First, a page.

Despite some truly grim economic statistics, Chancellor George Osborne will attempt to deflect criticism for the failings of austerity economics in his Autumn Statement today, blaming the world economy and the last government.
In 2008, the banks collapsed, and everything changed. The then Labour government, anxious to avoid economic meltdown paid billions to bail them out whilst starting on a programme of public sector cuts that would only increase under the Coalition.
In a landmark lecture at Swansea University this week, a leading Welsh historian and theologian will argue that our thinking about welfare and economics needs to be turned upside down through engagement with disabled people and carers.
"With fresh figures showing a return to economic growth over last year, George Osborne has a spring in his step. Growth is back, jobs are being created; his plan is vindicated in time for today's budget. There’s work still to do, but he’s building a 'resilient economy' he believes.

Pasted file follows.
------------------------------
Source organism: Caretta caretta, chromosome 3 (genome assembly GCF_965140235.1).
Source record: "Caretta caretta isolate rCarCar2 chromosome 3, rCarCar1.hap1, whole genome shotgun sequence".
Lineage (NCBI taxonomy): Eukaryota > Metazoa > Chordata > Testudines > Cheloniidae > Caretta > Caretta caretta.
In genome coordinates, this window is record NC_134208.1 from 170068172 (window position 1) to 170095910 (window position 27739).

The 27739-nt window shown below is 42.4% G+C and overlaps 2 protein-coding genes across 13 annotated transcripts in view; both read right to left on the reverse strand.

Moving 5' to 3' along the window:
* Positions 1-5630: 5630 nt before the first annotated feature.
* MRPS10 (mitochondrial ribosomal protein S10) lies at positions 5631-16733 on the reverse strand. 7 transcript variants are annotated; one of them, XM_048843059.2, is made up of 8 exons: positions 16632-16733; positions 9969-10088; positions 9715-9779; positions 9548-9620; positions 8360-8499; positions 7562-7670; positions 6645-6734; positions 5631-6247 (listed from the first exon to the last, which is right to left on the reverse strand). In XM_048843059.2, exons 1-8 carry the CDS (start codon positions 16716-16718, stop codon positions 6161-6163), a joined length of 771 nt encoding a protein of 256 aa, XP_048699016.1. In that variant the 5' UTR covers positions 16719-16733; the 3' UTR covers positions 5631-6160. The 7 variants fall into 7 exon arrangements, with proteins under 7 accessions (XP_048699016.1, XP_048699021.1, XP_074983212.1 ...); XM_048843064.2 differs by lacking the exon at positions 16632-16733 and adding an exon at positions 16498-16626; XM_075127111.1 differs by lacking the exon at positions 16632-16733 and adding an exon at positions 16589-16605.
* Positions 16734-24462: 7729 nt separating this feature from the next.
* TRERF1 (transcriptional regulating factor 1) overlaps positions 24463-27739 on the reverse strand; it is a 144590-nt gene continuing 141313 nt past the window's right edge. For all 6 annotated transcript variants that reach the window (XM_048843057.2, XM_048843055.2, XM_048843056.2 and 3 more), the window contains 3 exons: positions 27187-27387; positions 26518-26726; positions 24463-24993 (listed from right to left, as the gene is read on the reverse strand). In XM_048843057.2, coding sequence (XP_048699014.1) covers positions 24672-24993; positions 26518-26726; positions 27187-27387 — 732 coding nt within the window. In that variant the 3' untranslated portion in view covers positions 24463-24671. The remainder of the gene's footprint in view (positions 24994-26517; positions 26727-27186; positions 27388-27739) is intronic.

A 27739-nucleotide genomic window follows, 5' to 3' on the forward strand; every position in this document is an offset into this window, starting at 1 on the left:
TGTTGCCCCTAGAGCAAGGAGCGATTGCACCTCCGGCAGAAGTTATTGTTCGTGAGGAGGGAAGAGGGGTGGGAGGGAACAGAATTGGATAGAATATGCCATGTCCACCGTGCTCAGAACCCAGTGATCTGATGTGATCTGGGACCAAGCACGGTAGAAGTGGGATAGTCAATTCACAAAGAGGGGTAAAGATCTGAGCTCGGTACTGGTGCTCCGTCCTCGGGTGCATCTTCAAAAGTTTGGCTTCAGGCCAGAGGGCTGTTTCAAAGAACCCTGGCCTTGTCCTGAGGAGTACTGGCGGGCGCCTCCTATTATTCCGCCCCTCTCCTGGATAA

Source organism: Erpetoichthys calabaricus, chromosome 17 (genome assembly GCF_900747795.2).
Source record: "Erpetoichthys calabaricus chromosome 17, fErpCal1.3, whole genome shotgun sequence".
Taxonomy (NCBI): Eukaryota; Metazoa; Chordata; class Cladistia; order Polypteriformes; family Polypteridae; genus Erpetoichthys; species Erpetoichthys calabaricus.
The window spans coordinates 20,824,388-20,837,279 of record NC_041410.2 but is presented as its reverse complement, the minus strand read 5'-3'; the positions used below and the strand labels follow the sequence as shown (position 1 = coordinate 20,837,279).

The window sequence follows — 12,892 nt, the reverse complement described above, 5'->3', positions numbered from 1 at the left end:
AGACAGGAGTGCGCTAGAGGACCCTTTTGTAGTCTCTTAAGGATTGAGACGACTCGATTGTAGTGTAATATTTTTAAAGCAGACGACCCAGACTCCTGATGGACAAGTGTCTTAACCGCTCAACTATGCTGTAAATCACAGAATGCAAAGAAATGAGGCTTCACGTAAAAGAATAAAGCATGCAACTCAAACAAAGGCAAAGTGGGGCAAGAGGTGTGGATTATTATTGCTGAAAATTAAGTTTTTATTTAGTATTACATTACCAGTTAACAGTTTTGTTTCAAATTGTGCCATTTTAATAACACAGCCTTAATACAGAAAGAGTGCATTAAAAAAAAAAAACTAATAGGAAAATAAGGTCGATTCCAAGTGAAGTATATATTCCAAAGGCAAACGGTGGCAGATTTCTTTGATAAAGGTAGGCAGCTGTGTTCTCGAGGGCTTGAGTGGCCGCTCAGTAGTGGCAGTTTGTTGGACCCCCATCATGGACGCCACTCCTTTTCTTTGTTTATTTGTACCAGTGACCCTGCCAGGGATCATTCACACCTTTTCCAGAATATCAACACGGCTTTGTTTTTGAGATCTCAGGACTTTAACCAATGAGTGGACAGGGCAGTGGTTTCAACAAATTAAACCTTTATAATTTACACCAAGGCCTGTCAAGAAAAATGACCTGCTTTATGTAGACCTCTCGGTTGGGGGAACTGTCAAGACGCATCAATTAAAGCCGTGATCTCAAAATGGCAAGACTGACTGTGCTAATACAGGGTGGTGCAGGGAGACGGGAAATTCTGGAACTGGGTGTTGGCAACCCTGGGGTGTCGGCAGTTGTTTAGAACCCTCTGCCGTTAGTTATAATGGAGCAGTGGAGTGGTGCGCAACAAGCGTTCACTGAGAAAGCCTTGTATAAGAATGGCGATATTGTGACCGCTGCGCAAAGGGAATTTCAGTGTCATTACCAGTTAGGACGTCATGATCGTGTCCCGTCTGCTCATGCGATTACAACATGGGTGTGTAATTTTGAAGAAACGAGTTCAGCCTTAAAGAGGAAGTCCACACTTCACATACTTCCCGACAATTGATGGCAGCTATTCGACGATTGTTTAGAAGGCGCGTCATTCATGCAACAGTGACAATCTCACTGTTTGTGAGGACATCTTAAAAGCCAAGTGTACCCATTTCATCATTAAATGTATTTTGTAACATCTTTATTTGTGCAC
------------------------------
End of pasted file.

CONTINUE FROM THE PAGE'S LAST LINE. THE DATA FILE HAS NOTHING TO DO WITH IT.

The contested details of the latest proposals from the UK Chancellor are only partly illustrative of the momentous economic challenge that lies behind and beyond the Budget, says Simon Barrow. Right now the entire system based at Westminster is failing adequately to comprehend and address, let alone tackle, the really big issues in which economics is a major factor.
As usual, Ekklesia will offer running budget comment, analysis and response (http://www.ekklesia.co.uk/budget2014) today and tomorrow (19-20 March 2014) - highlighting especially the moral and social issues, alternative economic perspectives, the response of charities, NGOs and faith groups, and emerging policy questions.